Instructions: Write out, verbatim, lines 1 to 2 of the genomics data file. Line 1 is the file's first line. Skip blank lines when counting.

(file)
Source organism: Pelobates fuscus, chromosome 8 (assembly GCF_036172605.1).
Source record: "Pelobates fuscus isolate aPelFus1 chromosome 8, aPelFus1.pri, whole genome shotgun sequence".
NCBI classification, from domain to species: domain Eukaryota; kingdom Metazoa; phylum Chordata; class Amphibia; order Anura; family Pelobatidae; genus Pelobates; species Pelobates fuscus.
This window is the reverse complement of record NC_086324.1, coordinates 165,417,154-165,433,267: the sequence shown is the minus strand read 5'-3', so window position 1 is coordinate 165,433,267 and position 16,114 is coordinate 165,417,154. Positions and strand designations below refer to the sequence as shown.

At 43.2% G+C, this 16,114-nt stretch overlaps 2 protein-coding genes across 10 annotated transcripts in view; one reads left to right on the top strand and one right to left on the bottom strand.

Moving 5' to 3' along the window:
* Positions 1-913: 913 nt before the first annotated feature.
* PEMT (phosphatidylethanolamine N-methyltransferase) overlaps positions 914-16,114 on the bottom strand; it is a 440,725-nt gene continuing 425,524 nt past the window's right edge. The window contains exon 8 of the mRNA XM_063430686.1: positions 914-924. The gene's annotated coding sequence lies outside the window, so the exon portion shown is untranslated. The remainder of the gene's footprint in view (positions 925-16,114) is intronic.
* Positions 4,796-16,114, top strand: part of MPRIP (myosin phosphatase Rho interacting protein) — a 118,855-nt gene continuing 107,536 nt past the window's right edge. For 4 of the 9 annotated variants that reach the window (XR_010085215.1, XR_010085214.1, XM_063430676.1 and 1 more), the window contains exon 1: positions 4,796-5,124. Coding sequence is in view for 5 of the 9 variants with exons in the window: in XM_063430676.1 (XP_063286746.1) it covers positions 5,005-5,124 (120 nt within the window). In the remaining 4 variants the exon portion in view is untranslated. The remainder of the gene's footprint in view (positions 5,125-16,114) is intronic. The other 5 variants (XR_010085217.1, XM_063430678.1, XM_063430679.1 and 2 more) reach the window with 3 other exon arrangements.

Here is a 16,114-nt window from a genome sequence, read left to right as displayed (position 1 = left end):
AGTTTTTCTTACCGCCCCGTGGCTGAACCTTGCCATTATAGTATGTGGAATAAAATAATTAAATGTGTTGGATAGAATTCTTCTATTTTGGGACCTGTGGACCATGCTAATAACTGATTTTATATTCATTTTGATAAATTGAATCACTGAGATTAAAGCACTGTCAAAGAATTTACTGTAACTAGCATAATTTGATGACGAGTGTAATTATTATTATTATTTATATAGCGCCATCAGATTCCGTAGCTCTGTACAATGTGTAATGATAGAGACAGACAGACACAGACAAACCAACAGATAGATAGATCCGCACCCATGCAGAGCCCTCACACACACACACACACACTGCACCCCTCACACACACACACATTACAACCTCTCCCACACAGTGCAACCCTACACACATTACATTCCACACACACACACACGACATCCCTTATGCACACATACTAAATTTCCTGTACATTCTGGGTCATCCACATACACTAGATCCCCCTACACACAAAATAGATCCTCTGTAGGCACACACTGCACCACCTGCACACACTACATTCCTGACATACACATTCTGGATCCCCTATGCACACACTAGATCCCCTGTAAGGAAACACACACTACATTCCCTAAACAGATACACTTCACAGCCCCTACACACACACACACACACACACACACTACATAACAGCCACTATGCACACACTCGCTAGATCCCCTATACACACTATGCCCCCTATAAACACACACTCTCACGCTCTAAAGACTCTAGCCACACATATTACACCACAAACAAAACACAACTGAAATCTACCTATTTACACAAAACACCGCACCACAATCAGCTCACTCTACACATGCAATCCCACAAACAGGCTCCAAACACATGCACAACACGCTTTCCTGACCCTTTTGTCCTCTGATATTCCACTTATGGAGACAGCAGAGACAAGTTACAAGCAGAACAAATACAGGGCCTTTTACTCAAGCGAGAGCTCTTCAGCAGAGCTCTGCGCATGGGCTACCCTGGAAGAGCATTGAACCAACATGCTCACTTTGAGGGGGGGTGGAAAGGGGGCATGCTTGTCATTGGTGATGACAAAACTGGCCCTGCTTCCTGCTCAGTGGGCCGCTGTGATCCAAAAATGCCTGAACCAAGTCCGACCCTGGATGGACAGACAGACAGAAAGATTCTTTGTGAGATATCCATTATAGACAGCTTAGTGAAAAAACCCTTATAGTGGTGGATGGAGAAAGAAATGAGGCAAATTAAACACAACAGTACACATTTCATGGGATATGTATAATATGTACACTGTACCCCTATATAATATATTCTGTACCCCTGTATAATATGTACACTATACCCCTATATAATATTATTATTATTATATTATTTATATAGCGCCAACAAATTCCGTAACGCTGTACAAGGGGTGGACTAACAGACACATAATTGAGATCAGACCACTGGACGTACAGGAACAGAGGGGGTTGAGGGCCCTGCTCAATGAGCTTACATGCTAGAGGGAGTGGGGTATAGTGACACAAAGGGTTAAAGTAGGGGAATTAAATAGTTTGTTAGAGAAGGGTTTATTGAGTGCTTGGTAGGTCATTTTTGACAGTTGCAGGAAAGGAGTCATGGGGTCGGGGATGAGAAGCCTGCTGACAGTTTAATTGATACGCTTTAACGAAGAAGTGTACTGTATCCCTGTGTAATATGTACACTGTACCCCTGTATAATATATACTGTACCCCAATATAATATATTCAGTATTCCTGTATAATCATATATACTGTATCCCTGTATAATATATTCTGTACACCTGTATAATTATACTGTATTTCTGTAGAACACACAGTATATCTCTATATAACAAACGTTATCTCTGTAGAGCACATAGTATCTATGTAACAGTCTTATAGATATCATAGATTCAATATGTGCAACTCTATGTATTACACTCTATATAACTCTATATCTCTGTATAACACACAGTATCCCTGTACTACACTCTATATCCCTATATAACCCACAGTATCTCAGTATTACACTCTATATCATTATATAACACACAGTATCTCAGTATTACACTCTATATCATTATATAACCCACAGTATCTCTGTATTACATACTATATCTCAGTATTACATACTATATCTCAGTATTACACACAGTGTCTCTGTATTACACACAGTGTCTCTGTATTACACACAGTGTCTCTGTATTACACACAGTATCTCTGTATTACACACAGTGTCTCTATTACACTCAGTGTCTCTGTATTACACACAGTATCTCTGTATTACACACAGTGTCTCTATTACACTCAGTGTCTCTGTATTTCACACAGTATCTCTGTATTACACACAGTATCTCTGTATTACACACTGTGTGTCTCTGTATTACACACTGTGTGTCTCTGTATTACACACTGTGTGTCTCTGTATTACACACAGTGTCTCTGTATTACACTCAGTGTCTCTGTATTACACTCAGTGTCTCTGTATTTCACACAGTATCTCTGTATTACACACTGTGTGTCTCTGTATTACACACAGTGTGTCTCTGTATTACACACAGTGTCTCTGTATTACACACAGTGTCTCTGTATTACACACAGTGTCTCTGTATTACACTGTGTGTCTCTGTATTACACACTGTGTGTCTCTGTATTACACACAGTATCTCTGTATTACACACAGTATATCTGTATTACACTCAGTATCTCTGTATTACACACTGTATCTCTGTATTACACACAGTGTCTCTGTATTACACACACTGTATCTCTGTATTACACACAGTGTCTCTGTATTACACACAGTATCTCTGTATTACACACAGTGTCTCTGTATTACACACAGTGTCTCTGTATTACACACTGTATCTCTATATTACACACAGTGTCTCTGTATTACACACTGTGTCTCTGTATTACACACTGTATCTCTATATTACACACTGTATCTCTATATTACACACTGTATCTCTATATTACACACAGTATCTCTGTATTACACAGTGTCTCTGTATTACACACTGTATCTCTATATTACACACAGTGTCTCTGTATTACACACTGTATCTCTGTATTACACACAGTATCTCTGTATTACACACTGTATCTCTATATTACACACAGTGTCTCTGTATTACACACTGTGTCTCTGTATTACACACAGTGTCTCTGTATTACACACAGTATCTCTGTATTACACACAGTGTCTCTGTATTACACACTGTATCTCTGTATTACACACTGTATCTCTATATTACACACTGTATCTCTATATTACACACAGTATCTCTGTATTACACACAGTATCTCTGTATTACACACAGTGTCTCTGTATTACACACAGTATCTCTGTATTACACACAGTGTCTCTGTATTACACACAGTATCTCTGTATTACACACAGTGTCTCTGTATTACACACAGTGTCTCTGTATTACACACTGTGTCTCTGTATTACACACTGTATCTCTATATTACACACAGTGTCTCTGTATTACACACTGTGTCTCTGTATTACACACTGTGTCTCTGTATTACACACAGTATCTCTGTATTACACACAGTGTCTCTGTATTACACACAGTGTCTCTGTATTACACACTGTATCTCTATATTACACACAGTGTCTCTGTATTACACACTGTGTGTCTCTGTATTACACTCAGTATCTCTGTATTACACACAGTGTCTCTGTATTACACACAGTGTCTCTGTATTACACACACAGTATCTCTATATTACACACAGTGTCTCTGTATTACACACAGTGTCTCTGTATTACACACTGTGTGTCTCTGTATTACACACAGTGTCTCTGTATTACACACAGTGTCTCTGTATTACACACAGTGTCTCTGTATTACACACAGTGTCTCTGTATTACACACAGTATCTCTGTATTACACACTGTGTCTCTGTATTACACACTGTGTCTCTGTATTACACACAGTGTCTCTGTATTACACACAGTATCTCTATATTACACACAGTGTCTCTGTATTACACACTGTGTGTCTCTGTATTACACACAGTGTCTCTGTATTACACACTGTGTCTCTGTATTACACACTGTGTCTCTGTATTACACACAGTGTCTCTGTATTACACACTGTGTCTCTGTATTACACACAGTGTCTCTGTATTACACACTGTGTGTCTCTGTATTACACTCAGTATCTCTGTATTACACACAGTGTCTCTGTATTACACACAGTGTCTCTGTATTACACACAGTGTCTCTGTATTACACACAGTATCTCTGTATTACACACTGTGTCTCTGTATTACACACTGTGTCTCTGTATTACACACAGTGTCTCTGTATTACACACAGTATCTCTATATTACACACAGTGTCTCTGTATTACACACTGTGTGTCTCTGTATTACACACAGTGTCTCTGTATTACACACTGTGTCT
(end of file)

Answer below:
Source organism: Pelobates fuscus, chromosome 8 (assembly GCF_036172605.1).
Source record: "Pelobates fuscus isolate aPelFus1 chromosome 8, aPelFus1.pri, whole genome shotgun sequence".